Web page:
Skip to main content

Talk Money Week – The Importance of ISA’s

In early April 1999, the then Labour chancellor, Gordon Brown introduced individual savings accounts (ISAs), which were designed to encourage more people to save their money. With a limit of £7,000, they replaced the successful Personal Equity Plans (PEPs) and Tax-Exempt Special Savings Accounts (TESSAs) schemes.

With over 27 million adults holding an ISA totalling over £700 billion of savings, ISAs are one of the most popular financial products in the UK. They have become such an important financial tool that in 2017, the government increased their limit to £20,000.

ISAs have developed a significant amount since their introduction. When they were first launched, only adults could open them, and they would only hold cash, stocks, and shares. However, we now have a range of different schemes available including:

  • Flexible ISAs – allows withdrawal and re-depositing in the same tax year
  • JISAs – Junior ISAs, available to anyone under 18 with a limit of £4,260
  • LISAs – Lifetime ISAs, available to people between 18-40.  They have a subscription limit of £4,000, and receive a 25% bonus from the government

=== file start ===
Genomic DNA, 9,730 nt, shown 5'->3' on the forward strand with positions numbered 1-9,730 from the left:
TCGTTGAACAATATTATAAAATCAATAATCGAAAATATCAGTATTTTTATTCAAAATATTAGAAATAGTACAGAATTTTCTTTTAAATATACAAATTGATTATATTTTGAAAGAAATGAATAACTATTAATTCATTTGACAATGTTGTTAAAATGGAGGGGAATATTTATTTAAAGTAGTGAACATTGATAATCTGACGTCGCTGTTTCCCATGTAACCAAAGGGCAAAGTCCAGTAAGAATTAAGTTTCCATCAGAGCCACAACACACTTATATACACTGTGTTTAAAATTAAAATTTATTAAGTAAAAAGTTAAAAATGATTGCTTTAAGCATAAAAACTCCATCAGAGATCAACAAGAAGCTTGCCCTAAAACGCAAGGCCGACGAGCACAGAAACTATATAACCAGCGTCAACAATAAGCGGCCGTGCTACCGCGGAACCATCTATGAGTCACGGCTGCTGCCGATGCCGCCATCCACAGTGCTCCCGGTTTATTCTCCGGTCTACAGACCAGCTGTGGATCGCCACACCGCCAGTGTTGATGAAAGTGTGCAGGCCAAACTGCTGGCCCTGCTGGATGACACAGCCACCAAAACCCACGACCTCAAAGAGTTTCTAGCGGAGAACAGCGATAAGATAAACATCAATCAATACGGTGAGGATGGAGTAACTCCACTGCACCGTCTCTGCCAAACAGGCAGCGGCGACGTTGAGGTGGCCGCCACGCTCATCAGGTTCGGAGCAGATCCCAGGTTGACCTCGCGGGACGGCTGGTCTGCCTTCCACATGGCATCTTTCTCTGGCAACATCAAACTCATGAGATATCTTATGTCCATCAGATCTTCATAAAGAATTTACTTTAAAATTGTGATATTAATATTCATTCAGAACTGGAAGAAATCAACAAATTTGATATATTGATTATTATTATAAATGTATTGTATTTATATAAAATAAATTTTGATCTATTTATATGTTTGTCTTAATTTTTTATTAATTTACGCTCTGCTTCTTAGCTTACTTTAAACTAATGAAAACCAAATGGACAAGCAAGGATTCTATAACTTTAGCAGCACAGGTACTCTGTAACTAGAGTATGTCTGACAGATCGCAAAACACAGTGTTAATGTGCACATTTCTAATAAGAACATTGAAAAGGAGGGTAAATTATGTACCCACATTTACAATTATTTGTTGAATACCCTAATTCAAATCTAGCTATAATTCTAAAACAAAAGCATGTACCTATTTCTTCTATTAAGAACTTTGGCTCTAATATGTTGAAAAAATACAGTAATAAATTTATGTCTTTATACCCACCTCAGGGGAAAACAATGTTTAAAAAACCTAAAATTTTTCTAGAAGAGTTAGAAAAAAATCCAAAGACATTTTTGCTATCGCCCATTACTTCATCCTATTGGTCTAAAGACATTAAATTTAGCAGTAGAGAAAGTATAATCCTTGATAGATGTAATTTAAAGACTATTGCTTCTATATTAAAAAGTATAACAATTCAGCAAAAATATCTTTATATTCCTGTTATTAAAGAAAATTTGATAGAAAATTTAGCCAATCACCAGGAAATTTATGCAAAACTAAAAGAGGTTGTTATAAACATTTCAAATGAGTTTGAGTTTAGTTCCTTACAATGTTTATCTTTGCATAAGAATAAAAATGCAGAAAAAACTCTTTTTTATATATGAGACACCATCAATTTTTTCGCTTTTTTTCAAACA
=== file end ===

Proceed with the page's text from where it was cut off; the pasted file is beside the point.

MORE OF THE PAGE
• Help to Buy ISA – available to UK first-time home buyers who can apply for a government bonus of up to £3,000
  • Innovative Finance ISA – act as a tax-free wrapper on savings income from peer-to-peer lending.


ISAs are one of the most successful financial products available to the UK retail consumer, and especially for higher-rate taxpayers, it is easy to see why. When ISAs were first introduced in 1999, approximately 4% of UK adults paid a higher rate of tax; this figure is now 11% and is set to rise to 14% (1 in 7 adults) in the next few years[1].

With the average interest rate on savings accounts now over 5%, the difference in return between holding a savings account inside and outside an ISA is stark.

On a fund of £20,000, the difference in return for a higher-rate taxpayer is an annual return of £1,000 on the ISA or just £600 on a taxable account. Roll this up over 5 years, and the total return for the ISA investor would be £5,525, while the non-ISA investor would have received just £3,185.

This year’s theme of Talk Money Week is to do one thing, and my recommendation would be that if you have any money in ISAs, review them and make sure you are earning the best rate available. If you don’t have money in an ISA, start saving!

If you would like to learn more about how our team of financial experts can support you in making the most of your money, please visit our webpage and get in touch.



[1]A deepening freeze: more adults than ever are paying higher-rate tax | Institute for Fiscal Studies (